Did you know one in seven Colorado drivers are uninsured? With approximately 13% of motorists on I-25, C470, Santa Fe and your community roads driving around without insurance, you have to ask yourself if you are prepared.
Being prepared on the road means having auto insurance and additionally, knowing what’s in your plan. Here are six common auto insurance terms you need to know:
Adjuster: A person who investigates and settles insurance claims. In other words, the “individual employed by an insurance company to settle claims brought by policyholders or claimants. The adjuster evaluates each claim and then makes payment based on the coverage available in its policy contract,” says insurance.com.
The insurance adjuster is often one of the first people who will contact you after an auto accident. If this happens, remember to contact your attorney before making any statements, releasing medical records or any other information.
Bodily Injury Liability: “This kind of coverage protects you if you cause an accident that injures or kills someone. It does that by funding your legal defense and covering judgments against you if you’re sued. It also can pay for the lost wages or medical expenses of anyone you injure in a crash. Just remember that value of your policy determines how much Bodily Injury Liability coverage protects you in these cases,” says Quote Wizard by Lending Tree.
Full Coverage Car Insurance: “A policy that includes liability insurance plus collision and comprehensive coverage. It does not (repeat, does not) mean you’re covered against any and all events,” says NerdWallet.
Liability Insurance: “Coverage for sums that an insured becomes legally obligated to pay because of bodily injuries or property damage, or financial losses caused to other people,” says insurance.com.
Medical Payments Coverage (MP or Med Pay): “This coverage (usually optional) pays the doctor, hospital bills, and funeral expenses for injuries to you and the passengers in your car, regardless of who causes the accident, up to the policy limits. Med Pay is sold in states with traditional tort insurance laws. In states where Med Pay is optional, drivers may choose to rely on their own and their passengers’ own health insurance to cover resulting injuries. Most insurance companies offer a wide range of coverage amounts,” according to the Rocky Mountain Insurance Information Association.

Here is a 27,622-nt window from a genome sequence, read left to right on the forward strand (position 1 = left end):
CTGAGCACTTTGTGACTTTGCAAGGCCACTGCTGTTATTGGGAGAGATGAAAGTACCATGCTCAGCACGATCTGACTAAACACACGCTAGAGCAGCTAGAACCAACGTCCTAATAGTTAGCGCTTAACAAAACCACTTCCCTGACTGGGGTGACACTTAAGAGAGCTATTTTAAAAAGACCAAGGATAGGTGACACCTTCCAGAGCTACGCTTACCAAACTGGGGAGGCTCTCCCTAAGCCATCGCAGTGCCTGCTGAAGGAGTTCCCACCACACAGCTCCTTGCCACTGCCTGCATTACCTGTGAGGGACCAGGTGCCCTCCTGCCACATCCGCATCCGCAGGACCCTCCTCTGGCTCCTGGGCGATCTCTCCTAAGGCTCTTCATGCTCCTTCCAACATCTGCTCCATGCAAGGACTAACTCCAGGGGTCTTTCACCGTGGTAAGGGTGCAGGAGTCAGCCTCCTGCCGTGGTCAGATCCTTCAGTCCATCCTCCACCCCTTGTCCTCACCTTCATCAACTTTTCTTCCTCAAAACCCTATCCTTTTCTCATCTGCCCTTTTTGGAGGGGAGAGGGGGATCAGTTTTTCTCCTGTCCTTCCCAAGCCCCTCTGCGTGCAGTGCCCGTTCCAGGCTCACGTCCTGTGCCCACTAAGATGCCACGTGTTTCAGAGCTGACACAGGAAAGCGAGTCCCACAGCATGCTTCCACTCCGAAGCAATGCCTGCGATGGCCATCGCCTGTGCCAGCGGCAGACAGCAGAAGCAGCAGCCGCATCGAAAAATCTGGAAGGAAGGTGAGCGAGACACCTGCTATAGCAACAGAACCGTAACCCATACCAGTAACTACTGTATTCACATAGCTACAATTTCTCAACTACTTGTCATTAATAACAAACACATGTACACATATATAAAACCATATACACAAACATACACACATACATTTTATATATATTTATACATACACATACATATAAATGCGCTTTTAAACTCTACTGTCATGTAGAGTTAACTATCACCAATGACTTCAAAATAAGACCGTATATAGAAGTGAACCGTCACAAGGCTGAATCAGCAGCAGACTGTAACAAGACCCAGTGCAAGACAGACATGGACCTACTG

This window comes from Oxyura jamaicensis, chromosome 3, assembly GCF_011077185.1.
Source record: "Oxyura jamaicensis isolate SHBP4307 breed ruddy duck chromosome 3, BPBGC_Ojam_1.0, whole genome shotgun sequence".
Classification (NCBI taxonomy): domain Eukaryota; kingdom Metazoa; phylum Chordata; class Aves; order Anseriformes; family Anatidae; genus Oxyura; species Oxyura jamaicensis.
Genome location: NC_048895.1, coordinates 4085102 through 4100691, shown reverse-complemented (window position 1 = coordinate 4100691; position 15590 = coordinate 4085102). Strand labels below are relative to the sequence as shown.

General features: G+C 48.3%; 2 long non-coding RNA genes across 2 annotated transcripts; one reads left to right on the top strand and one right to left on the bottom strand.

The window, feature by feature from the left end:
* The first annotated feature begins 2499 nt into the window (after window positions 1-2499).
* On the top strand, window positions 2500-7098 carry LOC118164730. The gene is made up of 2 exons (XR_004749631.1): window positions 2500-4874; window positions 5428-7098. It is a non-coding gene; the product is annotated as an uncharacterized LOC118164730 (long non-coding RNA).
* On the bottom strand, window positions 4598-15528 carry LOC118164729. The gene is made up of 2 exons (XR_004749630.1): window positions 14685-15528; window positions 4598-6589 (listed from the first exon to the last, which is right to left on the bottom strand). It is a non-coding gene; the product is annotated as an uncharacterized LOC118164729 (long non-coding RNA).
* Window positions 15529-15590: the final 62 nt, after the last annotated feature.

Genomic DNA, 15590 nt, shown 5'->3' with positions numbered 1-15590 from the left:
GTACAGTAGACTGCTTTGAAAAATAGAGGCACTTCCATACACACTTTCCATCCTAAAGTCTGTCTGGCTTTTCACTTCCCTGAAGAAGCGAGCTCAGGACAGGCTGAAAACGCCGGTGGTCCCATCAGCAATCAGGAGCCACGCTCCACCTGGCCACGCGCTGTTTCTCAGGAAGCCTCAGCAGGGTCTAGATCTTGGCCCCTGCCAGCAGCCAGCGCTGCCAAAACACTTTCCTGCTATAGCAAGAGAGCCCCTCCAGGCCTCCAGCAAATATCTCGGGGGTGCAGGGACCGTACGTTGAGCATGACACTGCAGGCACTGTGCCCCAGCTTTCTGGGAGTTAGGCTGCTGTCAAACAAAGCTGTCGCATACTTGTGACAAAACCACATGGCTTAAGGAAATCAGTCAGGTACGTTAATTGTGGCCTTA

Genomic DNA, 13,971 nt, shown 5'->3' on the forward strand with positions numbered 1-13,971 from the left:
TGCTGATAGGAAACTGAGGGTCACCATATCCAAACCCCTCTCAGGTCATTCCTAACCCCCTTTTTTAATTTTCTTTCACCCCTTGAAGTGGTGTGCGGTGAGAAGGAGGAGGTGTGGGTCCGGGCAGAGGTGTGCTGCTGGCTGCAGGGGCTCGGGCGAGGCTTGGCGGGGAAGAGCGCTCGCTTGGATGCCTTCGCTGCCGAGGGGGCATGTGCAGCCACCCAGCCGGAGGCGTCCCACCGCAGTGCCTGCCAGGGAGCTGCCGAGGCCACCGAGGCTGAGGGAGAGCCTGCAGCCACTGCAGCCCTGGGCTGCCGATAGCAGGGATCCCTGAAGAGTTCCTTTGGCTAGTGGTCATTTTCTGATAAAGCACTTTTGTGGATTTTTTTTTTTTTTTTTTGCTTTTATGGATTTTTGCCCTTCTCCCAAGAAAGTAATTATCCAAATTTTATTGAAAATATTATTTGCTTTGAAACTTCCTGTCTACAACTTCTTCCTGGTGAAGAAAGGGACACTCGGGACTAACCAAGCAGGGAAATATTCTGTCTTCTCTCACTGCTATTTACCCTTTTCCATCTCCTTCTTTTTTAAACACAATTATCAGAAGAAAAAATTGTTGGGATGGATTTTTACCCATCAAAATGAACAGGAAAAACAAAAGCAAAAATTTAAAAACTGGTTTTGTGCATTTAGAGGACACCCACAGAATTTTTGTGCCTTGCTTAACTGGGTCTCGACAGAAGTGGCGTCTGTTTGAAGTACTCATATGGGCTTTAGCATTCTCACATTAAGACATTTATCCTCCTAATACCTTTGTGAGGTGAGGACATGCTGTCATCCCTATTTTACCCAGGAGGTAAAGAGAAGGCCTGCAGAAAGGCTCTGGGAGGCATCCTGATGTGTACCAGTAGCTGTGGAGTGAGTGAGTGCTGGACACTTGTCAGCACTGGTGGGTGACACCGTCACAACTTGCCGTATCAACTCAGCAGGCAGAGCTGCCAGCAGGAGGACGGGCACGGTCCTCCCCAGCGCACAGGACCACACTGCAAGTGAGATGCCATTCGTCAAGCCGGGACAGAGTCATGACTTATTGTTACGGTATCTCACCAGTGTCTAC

In Colorado, this type of coverage must be offered by insurance companies but can be waived by drivers. If Med Pay coverage was waived by the driver, insurance companies must provide proof of declined coverage to the attorney.
While it may be tempting to waive MP coverage, don’t do it. Saving a few bucks here and there won’t be worth it if you’re in an accident and end up with thousands of dollars in medical bills.
Uninsured /Underinsured Motorist Protection: “If you’re hit by a driver who lacks car insurance or has insufficient insurance, your coverage for uninsured/underinsured motorist bodily injury (or UMBI/UIMBI) pays for treatment of your injuries and those of your passengers, while coverage for uninsured/underinsured motorist property damage (or UMPD/UIMPD) pays to repair your car,” says NerdWallet.
This auto insurance coverage is similar to Med Pay. It is not required in Colorado and many people opt out of it. Statistically, you may be fine without it but is that a risk you’re willing to take?
Next time you’re looking at your insurance plan or cruising on those Colorado roads, remember these important coverage tips. We wish everyone would drive safely out there but the reality is that it doesn’t always turn out that way. If you have been involved in an accident, contact DCC Law today and we will help you work through these insurance terms and more.
The team at DCC Law knows what it takes to take care of people. Call us today and let us take care of you.
March 01, 2019